The Framers were also aware that a society composed solely of self-regarding individuals would not ultimately suffice for the demands of republican citizenship. While the Constitution is silent about the duty of educating a citizenry in virtue—a source of concern among the Anti-federalists—it was clear that the Framers did not believe that the virtues or vices of the citizenry could simply be a matter of civic indifference. As Madison wrote in Federalist 55, “as there is a degree of depravity in mankind, which requires a degree of circumspection and distrust: so there are other qualities in human nature, which justify a certain portion of esteem and confidence. Republican government presupposes the existence of these qualities in a higher degree than any other form.” The Founders in general assumed the persistence of local forms of education in virtue, particularly within the contexts of communities and churches. They understood that the civic virtue of self-sacrifice in particular was always a requirement of civilized society, if not especially a republic—even at times in charmingly incoherent ways. Consider John Adams, who argued (in defense of the British soldiers charged after the Boston Massacre) on behalf of the unqualified claims of self-preservation and the right to kill anyone who threatens one’s life: “that’s a point I would not give up for my right hand, nay, for my life.” It is at best curious to witness this Adams scholar sneer at the legitimacy of “the higher ideal of service to the common good,” when this was widely understood as an underlying republican requirement by most of the major “revolutionary Founders” who we do well to recall pledged their “lives, fortunes, and sacred honor” in defense of a higher ideal of service to the nation.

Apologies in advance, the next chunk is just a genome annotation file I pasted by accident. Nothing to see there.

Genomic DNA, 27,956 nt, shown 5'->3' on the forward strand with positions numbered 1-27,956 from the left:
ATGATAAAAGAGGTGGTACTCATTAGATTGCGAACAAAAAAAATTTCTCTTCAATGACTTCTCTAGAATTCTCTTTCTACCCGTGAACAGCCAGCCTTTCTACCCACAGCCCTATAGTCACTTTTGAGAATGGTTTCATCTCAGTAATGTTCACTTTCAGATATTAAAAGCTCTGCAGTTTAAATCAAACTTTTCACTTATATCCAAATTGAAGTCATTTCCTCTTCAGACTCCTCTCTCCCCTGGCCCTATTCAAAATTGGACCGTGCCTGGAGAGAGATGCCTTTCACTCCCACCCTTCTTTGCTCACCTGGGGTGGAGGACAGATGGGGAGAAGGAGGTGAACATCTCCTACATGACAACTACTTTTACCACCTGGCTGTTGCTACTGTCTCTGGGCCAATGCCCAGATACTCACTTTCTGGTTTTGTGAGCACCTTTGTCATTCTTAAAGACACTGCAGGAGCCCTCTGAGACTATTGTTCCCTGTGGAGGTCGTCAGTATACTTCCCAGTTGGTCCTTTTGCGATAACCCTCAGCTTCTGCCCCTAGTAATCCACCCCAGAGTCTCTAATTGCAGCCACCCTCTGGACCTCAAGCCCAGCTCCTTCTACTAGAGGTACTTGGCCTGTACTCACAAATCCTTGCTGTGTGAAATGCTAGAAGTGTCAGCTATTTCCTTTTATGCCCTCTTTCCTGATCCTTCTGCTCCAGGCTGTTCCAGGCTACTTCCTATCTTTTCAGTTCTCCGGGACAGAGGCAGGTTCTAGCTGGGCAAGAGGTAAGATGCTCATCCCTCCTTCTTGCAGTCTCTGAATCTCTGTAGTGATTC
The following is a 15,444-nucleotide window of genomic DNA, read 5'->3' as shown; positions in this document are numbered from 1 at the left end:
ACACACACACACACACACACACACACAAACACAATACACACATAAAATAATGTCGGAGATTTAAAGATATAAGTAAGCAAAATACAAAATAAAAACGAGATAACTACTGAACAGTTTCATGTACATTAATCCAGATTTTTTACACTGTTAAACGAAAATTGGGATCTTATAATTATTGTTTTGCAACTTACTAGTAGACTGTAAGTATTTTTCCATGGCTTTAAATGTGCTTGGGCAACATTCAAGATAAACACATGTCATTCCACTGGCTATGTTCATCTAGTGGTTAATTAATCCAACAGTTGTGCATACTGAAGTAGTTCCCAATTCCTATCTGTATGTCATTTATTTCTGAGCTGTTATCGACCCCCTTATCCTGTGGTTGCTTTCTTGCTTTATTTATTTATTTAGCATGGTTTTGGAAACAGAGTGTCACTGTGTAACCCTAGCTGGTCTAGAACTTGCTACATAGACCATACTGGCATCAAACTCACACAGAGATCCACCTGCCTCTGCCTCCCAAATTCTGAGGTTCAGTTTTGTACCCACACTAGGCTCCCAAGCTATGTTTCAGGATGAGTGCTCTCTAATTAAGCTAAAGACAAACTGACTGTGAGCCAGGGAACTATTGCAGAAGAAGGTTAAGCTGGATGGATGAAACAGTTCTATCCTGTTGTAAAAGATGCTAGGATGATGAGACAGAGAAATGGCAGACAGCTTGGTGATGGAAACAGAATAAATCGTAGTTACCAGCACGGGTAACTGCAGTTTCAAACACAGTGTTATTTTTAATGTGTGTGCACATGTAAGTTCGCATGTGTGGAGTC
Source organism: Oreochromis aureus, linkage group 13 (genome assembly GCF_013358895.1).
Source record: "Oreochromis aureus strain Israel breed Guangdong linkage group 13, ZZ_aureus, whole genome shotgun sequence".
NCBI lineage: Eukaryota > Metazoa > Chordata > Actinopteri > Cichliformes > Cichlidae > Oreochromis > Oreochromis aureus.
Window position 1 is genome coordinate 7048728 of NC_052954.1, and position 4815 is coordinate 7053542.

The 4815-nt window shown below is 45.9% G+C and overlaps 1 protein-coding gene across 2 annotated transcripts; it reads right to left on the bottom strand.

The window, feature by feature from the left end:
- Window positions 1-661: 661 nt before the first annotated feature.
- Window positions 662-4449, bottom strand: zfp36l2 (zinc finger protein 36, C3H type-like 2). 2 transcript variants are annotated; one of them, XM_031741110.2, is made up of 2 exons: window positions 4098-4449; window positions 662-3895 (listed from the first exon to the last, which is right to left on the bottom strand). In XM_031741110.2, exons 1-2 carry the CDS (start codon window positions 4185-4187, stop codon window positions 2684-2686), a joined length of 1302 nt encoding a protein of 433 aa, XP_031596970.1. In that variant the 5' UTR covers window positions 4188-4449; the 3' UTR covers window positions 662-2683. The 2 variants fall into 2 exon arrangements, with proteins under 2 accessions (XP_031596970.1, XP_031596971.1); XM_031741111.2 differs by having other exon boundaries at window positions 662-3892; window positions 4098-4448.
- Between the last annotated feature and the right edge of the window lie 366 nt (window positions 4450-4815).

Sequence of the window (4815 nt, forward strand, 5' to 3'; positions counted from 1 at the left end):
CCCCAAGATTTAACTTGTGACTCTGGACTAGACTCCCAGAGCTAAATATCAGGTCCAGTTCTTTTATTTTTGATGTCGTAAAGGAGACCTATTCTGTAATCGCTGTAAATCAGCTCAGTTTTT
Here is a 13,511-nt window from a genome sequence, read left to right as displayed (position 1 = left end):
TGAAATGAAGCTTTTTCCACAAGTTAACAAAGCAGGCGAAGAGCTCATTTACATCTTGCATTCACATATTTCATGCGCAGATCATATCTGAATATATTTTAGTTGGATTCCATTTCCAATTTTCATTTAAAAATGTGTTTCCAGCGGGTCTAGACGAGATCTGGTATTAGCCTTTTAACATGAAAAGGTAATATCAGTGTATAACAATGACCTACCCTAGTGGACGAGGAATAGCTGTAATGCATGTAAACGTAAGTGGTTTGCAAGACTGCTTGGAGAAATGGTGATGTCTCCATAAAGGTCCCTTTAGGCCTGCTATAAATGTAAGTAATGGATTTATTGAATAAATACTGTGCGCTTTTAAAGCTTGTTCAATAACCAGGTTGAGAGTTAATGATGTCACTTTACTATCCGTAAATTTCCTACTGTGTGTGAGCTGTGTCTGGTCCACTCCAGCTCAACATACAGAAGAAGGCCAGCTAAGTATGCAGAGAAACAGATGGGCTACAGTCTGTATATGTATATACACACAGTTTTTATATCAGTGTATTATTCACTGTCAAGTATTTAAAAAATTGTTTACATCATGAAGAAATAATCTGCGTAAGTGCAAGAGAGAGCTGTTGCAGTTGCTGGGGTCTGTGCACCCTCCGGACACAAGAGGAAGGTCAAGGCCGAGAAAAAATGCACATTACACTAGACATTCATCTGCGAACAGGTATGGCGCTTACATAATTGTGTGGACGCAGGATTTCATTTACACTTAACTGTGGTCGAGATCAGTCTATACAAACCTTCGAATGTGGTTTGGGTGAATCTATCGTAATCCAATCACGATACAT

In my view, not only are the major figures of neoconservativism well within the mainstream of the American tradition, but in general neoconservatism has a stronger claim to the overarching philosophy of the Founders than Thompson’s somewhat incoherent imaginings of their positions. It is at the very least peculiar to encounter an argument that defends a version of Republican Party isolationist free-market libertarianism by appeal to “Jeffersonian principles,” particularly given Jefferson’s creation of the Democratic Party, which supported a more agrarian, populist, non-commercial and localist society, in contrast to the Republican Party’s longstanding mainstream identification with the expansion of commerce that relied upon an active and vigorous central government devoted to “internal improvements” and drawn to imperialism in the nineteenth century. I begin to suspect that Thompson has conjured up his own vision of Americanism to which, it turns out, no-one can precisely conform because it is largely a figment of Thompson’s wishful thinking.